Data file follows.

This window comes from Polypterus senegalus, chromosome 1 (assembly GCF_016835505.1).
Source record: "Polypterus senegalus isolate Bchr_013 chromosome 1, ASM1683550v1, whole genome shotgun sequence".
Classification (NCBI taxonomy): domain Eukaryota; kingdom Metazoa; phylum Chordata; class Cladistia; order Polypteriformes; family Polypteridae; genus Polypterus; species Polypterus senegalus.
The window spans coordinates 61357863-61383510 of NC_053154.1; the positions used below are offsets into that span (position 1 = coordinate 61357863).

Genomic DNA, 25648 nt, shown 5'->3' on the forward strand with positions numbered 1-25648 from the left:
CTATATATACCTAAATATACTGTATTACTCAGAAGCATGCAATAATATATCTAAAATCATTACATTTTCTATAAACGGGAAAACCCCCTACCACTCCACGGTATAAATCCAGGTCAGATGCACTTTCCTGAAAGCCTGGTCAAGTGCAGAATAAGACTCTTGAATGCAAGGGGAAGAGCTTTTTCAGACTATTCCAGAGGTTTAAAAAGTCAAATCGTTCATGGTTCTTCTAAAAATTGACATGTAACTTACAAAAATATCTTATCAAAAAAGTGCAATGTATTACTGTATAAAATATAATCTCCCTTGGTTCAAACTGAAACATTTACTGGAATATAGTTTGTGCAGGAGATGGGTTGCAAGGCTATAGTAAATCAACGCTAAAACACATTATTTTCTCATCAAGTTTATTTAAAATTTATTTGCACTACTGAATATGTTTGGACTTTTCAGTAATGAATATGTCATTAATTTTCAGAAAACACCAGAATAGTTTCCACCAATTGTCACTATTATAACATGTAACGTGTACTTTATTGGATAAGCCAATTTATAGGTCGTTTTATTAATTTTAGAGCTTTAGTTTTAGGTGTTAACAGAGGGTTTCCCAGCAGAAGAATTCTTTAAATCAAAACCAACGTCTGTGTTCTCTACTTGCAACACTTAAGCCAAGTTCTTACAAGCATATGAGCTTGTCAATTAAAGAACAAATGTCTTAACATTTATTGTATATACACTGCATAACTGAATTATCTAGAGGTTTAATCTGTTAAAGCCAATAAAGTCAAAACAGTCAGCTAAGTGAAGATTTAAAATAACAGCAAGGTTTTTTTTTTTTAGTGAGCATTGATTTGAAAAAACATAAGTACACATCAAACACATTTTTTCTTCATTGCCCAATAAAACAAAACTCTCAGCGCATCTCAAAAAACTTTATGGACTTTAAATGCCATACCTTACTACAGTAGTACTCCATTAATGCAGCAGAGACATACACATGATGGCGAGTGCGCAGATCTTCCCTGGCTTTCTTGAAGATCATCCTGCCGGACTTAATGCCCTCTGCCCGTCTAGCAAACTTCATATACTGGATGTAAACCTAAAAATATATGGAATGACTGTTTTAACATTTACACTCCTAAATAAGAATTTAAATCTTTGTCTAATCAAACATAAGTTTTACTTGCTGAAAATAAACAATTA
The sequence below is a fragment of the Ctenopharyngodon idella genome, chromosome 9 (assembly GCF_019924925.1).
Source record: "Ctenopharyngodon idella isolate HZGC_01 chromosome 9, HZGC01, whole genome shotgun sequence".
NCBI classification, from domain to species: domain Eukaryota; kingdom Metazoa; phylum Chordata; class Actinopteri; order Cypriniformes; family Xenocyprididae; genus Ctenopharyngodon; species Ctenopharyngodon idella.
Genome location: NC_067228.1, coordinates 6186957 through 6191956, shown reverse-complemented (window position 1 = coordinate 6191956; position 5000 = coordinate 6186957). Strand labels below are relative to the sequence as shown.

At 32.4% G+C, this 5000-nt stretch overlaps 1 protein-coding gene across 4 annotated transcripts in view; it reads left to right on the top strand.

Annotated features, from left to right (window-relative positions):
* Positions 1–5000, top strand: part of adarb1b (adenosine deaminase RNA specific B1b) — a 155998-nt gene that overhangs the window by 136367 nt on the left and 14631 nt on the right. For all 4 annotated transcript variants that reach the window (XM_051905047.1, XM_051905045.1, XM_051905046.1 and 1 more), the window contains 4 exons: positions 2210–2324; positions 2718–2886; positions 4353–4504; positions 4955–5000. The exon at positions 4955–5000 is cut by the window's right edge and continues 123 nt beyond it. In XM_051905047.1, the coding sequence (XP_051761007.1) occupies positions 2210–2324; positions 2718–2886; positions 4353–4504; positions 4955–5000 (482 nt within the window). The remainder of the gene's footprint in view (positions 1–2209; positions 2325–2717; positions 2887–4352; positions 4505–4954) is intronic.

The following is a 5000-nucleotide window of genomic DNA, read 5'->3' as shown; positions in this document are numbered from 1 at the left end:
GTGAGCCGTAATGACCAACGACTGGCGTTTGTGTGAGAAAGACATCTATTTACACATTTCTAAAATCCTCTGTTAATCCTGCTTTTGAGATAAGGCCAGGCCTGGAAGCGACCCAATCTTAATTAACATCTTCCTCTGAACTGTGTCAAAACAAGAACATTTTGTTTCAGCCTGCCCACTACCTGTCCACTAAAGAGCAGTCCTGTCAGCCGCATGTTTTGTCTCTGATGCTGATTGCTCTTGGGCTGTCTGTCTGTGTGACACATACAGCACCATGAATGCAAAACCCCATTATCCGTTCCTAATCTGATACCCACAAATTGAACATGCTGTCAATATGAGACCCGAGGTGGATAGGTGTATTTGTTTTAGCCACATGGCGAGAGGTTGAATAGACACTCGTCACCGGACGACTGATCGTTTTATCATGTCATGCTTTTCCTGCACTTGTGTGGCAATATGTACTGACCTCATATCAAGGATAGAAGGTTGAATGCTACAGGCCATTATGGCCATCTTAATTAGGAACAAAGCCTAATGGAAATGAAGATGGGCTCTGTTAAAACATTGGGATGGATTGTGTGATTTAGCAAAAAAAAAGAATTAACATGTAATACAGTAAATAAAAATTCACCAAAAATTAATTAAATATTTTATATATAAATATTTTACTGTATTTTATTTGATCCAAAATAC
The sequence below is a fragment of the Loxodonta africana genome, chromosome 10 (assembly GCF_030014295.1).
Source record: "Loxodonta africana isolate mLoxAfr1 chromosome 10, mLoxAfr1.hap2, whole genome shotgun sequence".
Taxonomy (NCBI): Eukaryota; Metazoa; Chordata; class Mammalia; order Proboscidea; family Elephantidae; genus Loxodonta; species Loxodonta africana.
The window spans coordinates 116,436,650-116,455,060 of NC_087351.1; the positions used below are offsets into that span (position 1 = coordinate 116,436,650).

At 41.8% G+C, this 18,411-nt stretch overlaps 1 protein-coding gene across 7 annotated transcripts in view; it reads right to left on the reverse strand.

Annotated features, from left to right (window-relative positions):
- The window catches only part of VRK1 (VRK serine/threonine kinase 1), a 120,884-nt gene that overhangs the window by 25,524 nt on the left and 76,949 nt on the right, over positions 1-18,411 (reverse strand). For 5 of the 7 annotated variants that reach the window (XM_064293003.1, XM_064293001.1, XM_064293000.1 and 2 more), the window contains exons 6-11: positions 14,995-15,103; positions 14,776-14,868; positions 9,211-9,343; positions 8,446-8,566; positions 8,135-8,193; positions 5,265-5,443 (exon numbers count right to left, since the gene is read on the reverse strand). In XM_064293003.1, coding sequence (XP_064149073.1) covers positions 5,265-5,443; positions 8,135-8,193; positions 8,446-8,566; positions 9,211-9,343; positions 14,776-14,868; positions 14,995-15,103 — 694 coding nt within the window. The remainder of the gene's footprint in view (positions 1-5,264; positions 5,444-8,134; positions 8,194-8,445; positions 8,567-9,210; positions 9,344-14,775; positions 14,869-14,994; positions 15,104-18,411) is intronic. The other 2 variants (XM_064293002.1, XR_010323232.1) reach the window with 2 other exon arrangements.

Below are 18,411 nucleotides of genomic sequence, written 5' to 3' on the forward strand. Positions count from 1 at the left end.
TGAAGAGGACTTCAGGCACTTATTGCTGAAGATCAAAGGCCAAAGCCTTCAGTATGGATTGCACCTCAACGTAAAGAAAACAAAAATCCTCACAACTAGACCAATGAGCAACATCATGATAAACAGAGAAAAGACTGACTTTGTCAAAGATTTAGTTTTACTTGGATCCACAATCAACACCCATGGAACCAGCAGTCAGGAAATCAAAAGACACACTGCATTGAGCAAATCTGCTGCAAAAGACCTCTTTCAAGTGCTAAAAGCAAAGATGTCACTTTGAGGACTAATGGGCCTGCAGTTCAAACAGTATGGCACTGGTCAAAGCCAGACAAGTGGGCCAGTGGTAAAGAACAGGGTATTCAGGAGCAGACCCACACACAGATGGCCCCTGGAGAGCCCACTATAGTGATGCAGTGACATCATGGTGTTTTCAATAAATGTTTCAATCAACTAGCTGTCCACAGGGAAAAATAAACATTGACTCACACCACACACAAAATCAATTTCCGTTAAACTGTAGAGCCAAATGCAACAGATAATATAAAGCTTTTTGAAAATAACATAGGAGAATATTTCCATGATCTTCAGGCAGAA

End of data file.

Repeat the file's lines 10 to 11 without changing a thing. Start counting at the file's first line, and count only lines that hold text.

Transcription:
Genome location: NC_067228.1, coordinates 6186957 through 6191956, shown reverse-complemented (window position 1 = coordinate 6191956; position 5000 = coordinate 6186957). Strand labels below are relative to the sequence as shown.

At 32.4% G+C, this 5000-nt stretch overlaps 1 protein-coding gene across 4 annotated transcripts in view; it reads left to right on the top strand.